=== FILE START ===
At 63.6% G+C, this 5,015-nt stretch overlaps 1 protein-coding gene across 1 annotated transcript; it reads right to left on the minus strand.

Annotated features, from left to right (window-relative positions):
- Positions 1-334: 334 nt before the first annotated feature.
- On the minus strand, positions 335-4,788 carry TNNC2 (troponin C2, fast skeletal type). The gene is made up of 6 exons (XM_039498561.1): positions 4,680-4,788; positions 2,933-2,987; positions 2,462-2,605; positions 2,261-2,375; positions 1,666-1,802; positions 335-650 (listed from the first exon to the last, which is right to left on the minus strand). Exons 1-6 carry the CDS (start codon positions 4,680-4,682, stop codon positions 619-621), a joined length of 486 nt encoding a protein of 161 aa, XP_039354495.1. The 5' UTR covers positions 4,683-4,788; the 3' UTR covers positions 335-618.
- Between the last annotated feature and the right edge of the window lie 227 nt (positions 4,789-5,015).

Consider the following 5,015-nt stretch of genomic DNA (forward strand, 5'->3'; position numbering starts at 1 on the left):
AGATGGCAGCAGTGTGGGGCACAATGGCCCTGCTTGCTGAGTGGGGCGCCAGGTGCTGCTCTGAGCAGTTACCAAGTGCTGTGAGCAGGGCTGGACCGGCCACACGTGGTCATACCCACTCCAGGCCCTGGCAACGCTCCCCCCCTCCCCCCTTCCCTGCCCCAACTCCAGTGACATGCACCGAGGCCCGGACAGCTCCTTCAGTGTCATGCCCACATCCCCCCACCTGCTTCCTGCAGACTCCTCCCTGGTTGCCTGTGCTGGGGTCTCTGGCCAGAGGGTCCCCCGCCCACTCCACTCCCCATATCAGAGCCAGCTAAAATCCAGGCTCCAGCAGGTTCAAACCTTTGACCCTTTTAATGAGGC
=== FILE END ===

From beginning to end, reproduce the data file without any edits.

At 63.6% G+C, this 5,015-nt stretch overlaps 1 protein-coding gene across 1 annotated transcript; it reads right to left on the minus strand.

Annotated features, from left to right (window-relative positions):
- Positions 1-334: 334 nt before the first annotated feature.
- On the minus strand, positions 335-4,788 carry TNNC2 (troponin C2, fast skeletal type). The gene is made up of 6 exons (XM_039498561.1): positions 4,680-4,788; positions 2,933-2,987; positions 2,462-2,605; positions 2,261-2,375; positions 1,666-1,802; positions 335-650 (listed from the first exon to the last, which is right to left on the minus strand). Exons 1-6 carry the CDS (start codon positions 4,680-4,682, stop codon positions 619-621), a joined length of 486 nt encoding a protein of 161 aa, XP_039354495.1. The 5' UTR covers positions 4,683-4,788; the 3' UTR covers positions 335-618.
- Between the last annotated feature and the right edge of the window lie 227 nt (positions 4,789-5,015).

Consider the following 5,015-nt stretch of genomic DNA (forward strand, 5'->3'; position numbering starts at 1 on the left):
AGATGGCAGCAGTGTGGGGCACAATGGCCCTGCTTGCTGAGTGGGGCGCCAGGTGCTGCTCTGAGCAGTTACCAAGTGCTGTGAGCAGGGCTGGACCGGCCACACGTGGTCATACCCACTCCAGGCCCTGGCAACGCTCCCCCCCTCCCCCCTTCCCTGCCCCAACTCCAGTGACATGCACCGAGGCCCGGACAGCTCCTTCAGTGTCATGCCCACATCCCCCCACCTGCTTCCTGCAGACTCCTCCCTGGTTGCCTGTGCTGGGGTCTCTGGCCAGAGGGTCCCCCGCCCACTCCACTCCCCATATCAGAGCCAGCTAAAATCCAGGCTCCAGCAGGTTCAAACCTTTGACCCTTTTAATGAGGC